Conference Attendees are Welcome to Attend Any Panel on Any Track
Understanding and Using Media and Technology in Building Peace
Thursday 11:15 AM - 12:45 PM
Room: Washington College of Law 601
The U.S. Institute of Peace (USIP) works to prevent, manage and resolve conflicts around the world. As part of this mandate, USIP’s Center of Innovation identifies new practices, conducts research and develops innovative strategies for applying media and technology to the challenge of peacebuilding. At this session, Theo Dolan will introduce Salam Shabab, a multi-media peace program for Iraqi youth (ages 14-18). Salam Shabab is a totally unique format for Iraqi TV in that it directly engages Iraqi teens as part of a competitive reality show while building from a peacebuilding curriculum. Anand Varghese will outline USIP’s Blogs & Bullets initiative – a research project focused on creating a broader, fact-based picture of how new media affects social change, politics and conflict.
Thursday 2:30 PM - 4:00 PM
Room: Washington College of Law TBD
How do you expand and sustain media and public attention on human rights issues? The award-winning Pulitzer Center on Crisis Reporting shares its full-cycle model aimed at increasing international reporting on undercovered issues such as: atrocities against civilians committed by the Lords Resistance Army, statelessness for individuals of Haitian descent in the Dominican Republic, and equal access to clean water. The Center will discuss its multimedia awareness campaigns aimed at sparking and expanding engagement of policymakers and the public.
TRANSNATIONAL ADVOCACY NETWORKS and e-COMMUNICATION
Thursday 4:15 PM - 5:45 PM
Room: Washington College of Law TBD
In this session, the Center for Research on Collaboratories and Technology Enhanced Learning Communities (COTELCO) will share its experience with analyzing, as well as developing, collaboration laboratories, virtual organizations, and transnational advocacy networks. The projects of TRANSCEND, Institute on Disability and Public Policy (IDPP), and Pawns to Partners (P2P) will be highlighted to introduce the tools that are to sustain movements and activities in a global scale. In TRANSCEND project, COTELCO has partnered with ASEAN Studies Center to create a global virtual network of academic research centers, policy think-tanks, government agencies and non-governmental organizations dedicated to developing new approaches to global governance. IDPP makes use of online communication technologies to establish a virtual institute and offer online graduate level degrees in the ASEAN region. Lastly, P2P takes a closer look at the formation of a transnational advocacy networks by the civil society participants of World Summit on Information Society.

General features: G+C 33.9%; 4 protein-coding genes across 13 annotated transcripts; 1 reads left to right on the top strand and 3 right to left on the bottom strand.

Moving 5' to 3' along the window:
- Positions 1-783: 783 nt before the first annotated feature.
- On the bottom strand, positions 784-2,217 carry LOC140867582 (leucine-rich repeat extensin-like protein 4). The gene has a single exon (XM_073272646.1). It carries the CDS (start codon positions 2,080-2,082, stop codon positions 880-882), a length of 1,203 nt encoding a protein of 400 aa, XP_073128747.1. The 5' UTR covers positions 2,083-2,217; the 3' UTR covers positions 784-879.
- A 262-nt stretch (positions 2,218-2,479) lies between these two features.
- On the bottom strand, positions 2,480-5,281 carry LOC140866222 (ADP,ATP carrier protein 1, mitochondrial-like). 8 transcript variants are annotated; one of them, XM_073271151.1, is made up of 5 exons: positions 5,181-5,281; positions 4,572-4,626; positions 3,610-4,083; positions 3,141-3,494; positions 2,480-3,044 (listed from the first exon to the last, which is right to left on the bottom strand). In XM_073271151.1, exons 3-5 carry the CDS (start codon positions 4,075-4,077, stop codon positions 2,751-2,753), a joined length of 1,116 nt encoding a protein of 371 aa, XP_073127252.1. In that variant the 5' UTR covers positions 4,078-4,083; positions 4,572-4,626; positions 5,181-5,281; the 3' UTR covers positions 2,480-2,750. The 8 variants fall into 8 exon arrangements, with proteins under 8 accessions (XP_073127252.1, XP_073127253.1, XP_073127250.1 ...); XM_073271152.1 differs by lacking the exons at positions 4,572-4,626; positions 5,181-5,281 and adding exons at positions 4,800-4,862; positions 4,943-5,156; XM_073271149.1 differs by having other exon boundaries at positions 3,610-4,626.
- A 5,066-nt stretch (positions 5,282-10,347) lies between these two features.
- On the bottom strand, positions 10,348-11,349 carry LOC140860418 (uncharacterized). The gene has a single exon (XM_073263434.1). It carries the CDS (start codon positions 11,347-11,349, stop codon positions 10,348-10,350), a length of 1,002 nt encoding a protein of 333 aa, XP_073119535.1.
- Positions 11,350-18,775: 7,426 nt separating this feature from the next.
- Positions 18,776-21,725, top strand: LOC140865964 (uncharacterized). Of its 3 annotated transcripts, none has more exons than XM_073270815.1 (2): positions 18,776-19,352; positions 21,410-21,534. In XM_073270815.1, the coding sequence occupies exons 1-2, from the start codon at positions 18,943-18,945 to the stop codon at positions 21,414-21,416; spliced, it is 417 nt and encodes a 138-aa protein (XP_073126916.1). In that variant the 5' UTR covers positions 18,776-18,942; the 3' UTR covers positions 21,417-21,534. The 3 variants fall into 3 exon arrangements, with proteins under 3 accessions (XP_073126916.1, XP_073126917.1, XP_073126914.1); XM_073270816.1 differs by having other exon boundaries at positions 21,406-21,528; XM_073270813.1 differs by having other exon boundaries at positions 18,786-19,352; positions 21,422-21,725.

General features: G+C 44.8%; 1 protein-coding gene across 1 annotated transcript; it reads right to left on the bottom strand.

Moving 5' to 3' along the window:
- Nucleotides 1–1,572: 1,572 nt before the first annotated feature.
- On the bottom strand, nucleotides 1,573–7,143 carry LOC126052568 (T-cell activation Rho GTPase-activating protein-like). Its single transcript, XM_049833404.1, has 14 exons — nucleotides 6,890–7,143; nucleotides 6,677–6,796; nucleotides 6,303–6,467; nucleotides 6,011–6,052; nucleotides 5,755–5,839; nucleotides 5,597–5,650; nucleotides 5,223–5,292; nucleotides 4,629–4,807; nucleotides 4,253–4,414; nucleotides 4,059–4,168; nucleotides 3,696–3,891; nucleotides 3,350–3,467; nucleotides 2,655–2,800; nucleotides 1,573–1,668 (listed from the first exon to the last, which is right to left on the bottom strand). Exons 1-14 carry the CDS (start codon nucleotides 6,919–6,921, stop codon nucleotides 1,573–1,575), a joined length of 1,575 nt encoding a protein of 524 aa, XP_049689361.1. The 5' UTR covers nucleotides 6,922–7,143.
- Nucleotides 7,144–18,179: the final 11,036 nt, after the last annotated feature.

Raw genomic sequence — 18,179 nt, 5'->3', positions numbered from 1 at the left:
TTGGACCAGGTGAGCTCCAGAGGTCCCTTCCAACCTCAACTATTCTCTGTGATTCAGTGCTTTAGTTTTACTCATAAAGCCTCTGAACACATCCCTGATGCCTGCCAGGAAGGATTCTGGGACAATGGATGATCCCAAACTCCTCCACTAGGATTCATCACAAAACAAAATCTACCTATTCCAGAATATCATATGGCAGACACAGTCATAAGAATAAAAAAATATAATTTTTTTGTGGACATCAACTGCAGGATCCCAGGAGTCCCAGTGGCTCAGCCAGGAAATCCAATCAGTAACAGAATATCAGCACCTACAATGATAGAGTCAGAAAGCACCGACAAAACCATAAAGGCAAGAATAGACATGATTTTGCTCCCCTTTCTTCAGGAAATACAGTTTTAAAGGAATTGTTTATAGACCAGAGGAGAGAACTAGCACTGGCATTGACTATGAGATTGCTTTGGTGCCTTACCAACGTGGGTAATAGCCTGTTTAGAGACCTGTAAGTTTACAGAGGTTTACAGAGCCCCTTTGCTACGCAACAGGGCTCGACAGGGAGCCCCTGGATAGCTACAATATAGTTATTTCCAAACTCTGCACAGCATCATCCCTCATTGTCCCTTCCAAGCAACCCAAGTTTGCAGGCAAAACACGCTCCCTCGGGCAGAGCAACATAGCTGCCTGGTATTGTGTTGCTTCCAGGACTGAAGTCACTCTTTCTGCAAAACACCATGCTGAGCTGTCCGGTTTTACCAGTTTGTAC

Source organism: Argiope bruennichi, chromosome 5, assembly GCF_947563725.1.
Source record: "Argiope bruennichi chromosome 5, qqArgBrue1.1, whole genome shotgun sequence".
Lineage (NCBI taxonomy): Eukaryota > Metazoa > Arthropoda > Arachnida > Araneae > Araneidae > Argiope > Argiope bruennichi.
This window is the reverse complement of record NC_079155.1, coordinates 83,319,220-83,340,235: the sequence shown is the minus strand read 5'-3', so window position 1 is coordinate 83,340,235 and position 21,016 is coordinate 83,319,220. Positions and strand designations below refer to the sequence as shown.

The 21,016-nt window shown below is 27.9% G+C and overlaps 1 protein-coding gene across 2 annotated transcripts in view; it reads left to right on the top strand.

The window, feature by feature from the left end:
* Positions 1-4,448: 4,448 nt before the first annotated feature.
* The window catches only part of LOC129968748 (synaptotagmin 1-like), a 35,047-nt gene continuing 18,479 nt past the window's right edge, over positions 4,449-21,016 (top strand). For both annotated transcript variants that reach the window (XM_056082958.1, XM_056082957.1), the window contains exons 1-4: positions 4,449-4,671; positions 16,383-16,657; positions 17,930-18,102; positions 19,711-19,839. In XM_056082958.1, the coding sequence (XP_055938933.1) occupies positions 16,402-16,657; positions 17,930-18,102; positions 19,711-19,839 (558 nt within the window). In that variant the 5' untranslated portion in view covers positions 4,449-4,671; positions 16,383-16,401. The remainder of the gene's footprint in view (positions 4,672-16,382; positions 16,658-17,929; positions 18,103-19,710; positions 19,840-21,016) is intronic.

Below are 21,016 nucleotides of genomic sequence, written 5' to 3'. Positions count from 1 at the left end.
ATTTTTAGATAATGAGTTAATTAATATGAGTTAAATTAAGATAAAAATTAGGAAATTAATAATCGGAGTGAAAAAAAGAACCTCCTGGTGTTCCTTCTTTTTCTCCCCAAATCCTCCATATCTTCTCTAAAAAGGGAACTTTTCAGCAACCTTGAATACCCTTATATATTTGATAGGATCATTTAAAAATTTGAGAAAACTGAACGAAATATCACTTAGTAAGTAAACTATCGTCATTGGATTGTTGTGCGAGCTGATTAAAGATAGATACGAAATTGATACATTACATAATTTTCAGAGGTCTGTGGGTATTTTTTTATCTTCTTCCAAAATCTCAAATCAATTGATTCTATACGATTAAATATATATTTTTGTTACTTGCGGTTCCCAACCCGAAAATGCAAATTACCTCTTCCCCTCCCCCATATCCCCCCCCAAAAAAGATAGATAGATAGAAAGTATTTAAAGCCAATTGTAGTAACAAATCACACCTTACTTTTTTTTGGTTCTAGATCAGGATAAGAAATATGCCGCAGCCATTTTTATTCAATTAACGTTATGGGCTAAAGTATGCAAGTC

Human Trafficking and Forced Labor: Where is the State?
This session will look at the issue of human trafficking and forced labor as revealed in documentary films. Join Ann Jordan, Director of the Program on Human Trafficking and Forced Labor, in viewing two film clips and discussing the role that states play in addressing these issues. The first film, “The Day My God Died” recounts the stories of girls and women who are trafficked into horrific conditions of forced prostitution in Mumbai. The second film, “Lives for Sale” reveals the life choices and dangers encountered by thousands of people who decide to risk rape, forced prostitution, or loss of a limb or life in order to find a job in the United States. These films raise disturbing questions about whether states are fulfilling their human rights obligation to prevent these abuses and protect victims or are looking the other way.
This session includes two innovative organizations that are using technology to document human rights support and abuses. Witness is an international human rights organization that uses video to open the eyes of the world to human rights violations and empowers people to transform personal stories of abuse into powerful tools for justice, promoting public engagement and policy change. They will highlight key principles of effective video for advocacy, emerging challenges and opportunities, and concrete next steps that human rights organizations, technology providers and social media communities can take to make the power of video-for-change safe, ethical and effective. Digital Democracy seeks to empower marginalized communities to use technology to build their futures, encourage democratic engagement and protect human rights. They will discuss their Handheld Human Rights program in Burma which uses mobile phones to connect human rights workers around the country. Using mobile text messages connected with a detailed computer interface, HHR helps aid workers quickly and securely share critical information in order to coordinate responses and save lives. The program includes a systematic approach to localizing open source software, creating curriculum and working with groups on specific HR strategies, as well as aggregating existing info.